Rich Vaughn Blog: Legal Time Limits on Cryopreserved Embryos Creates New Biological Time Clock

Legal Time Limits on Egg Storage Creates New “Biological Time Clock”

A new study by the London School of Economics argues that the U.K.’s statutory 10-year limit on storage of cryopreserved eggs or embryos has created a double standard and has, in a classic example of unintended consequences, replaced one kind of “biological timeclock” with another.

In many parts of the world the length of time frozen embryos or eggs may be stored is limited by law. In Sweden, for example, only unfertilized zygotes can be stored, and the storage period is limited to five years; in the U.K. the period for storage of frozen eggs or embryos is 10 years, whereas in the United States there are no legal limits on how long frozen eggs or embryos can be stored.

Many of the legal limitations were enacted decades ago when there was little research available on the “shelf life” and potential safety concerns with frozen eggs and embryos. Today, however, we know that cryopreserved eggs and embryos can remain viable and result in health live births far beyond 10 years.

Donna Dowling-Lacey, M.S., co-authored a 2011 case study of a successful live birth to a 42-year old woman, using a donated embryo that had been frozen and stored for nearly 20 years. As the article describes, the donated embryos were the result of an IVF cycle performed by an infertile couple using their own gametes in January 1990.  The embryo donor couple had a healthy baby boy in 1990, following the transfer of cryopreserved embryos using their own gametes. The donor mother was 34 at the time the embryos were fertilized.

In 1993, the couple signed a disposition consent form allowing five remaining frozen embryos to be anonymously donated to a qualified recipient. In 2009 a 42-year-old recipient was matched to the donated embryos, two of which remained viable after thawing. The recipient gave birth to a healthy baby boy in May 2010. Her pregnancy was the first resulting from implantation of a human embryo that had been frozen for that length of time, nearly 20 years. As the case study noted, “animal models have already shown that extended cryostorage does not affect embryo survival or healthy deliveries.”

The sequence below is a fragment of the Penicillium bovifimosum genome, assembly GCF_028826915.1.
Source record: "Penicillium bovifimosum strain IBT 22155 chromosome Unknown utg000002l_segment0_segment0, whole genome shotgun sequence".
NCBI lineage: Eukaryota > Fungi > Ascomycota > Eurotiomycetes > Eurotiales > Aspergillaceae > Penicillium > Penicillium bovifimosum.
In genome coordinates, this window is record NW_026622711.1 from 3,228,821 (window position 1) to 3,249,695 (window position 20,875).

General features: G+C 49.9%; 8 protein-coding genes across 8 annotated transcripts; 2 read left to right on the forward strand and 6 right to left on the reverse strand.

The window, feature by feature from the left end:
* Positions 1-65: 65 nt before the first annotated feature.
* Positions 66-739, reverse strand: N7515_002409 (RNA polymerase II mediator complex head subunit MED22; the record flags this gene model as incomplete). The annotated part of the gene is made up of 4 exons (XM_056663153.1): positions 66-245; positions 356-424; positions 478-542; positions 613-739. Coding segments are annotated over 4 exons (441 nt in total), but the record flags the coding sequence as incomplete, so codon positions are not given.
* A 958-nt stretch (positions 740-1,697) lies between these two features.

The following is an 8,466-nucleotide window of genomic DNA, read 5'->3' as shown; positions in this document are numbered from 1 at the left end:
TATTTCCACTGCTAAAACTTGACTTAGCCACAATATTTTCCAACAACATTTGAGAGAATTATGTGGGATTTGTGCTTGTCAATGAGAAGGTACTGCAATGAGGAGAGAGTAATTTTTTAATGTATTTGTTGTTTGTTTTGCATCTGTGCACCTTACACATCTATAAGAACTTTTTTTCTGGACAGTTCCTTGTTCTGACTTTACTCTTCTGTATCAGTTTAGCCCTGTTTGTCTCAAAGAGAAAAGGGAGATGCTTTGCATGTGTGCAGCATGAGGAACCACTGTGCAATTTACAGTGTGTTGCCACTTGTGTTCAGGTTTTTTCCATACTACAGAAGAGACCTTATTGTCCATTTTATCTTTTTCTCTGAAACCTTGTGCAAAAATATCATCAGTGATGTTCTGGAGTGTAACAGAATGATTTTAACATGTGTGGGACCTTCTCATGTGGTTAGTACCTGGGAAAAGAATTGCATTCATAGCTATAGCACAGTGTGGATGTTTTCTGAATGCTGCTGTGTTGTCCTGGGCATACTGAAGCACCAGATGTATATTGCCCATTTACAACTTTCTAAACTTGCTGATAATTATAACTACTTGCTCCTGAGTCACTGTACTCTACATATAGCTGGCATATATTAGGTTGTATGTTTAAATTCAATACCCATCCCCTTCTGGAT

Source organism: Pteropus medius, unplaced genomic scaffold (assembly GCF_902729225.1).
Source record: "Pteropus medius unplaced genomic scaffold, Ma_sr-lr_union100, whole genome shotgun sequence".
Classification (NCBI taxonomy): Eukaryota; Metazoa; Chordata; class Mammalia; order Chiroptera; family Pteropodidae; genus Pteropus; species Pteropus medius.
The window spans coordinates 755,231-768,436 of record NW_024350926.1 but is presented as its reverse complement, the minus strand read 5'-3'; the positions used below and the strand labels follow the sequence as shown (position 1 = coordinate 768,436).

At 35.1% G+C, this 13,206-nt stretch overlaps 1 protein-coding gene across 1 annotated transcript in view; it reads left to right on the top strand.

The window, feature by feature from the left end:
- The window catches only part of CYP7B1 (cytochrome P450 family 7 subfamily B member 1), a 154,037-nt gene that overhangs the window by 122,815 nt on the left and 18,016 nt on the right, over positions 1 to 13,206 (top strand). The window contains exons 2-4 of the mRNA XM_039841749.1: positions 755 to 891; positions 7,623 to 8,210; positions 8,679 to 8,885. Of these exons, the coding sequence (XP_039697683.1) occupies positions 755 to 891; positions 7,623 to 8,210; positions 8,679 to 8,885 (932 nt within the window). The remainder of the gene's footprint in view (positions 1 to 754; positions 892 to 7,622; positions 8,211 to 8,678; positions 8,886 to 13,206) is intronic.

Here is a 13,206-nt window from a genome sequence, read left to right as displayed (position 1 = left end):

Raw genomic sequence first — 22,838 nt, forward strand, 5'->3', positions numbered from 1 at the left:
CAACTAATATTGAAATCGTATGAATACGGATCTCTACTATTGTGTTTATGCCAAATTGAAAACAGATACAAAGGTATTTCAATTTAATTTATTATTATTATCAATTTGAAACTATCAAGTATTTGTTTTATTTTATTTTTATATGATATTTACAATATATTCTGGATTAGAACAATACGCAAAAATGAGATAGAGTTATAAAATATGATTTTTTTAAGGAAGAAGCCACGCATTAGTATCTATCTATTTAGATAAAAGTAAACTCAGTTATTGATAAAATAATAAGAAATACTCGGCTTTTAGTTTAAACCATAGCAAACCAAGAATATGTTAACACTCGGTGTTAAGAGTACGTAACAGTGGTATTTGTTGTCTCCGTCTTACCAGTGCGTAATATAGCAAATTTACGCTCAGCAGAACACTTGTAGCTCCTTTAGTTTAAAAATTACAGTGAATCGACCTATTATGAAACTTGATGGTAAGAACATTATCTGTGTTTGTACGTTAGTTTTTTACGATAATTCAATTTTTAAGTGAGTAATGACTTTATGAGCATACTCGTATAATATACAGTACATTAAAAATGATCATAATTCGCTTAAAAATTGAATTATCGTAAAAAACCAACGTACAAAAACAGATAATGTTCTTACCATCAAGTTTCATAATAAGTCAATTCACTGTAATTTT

Embryo and/or egg viability is only one motivation for jurisdictions in imposing time limits on cryopreservation and storage of embryos. Other considerations, such as legal complications related to inheritance, the legal and moral obligations of fertility clinics to preserve embryos, and even a shortage of storage space, have been cited.

In the U.K., The Human Fertilisation and Embryology Act 1990 was updated in 2009 to provide women facing premature infertility, such as early menopause, to store frozen eggs for an extended period of time, up to 55 years. But no such consideration was given to women who might choose to store their frozen eggs for longer periods due to natural age-related declines in fertility. This imposed a double standard, writes Professor Emily Jackson of the London School of Economics Department of Law, whose paper, “‘Social’ egg freezing and the UK's statutory storage time limits,” was published recently in the Journal of Medical Ethics—one set of rules for women who might opt for cryopreservation of eggs for health reasons such as cancer treatment or a hysterectomy, another set for women who might need to delay procreation for career, financial or relationship reasons. The law also set a different standard for men, who are allowed to cryopreserve their sperm into old age.

The rule may also result in a number of unintended behavioral consequences. Assisted reproduction can be a way for women to avoid the pressure of the so-called “biological time clock,” allowing them to preserve their eggs at the height of their fertility but postpone gestation until later in life. But an imposed time limit on storage may push a woman to use frozen eggs before the legal clock runs out, creating a new version of the biological time clock. A woman may feel compelled her to use donor sperm if she’s still looking for “Mr. Right,” or may push her and a partner to procreate even if the family is not financially prepared for her to take time off from her career.

Likewise, as the School of Economics study points out, even though eggs frozen when a woman is in her prime years of fertility—30 and younger—have a greater chance of viability, she may wait to freeze her eggs until she is in her mid-thirties in order to have the option to conceive in her 40s.

The mandating of artificial legal limits on how long frozen eggs or embryos can be stored seems arbitrary and unfairly applied and undoubtedly forces people into the unnecessarily harsh choice between their dreams of having a genetically related child or rushing to start a family at an inopportune time. “By mandating the destruction of a woman's eggs during her reproductive lifespan, unless she happens to be prematurely infertile, the rules are illogical and their effects perverse,” Jackson writes.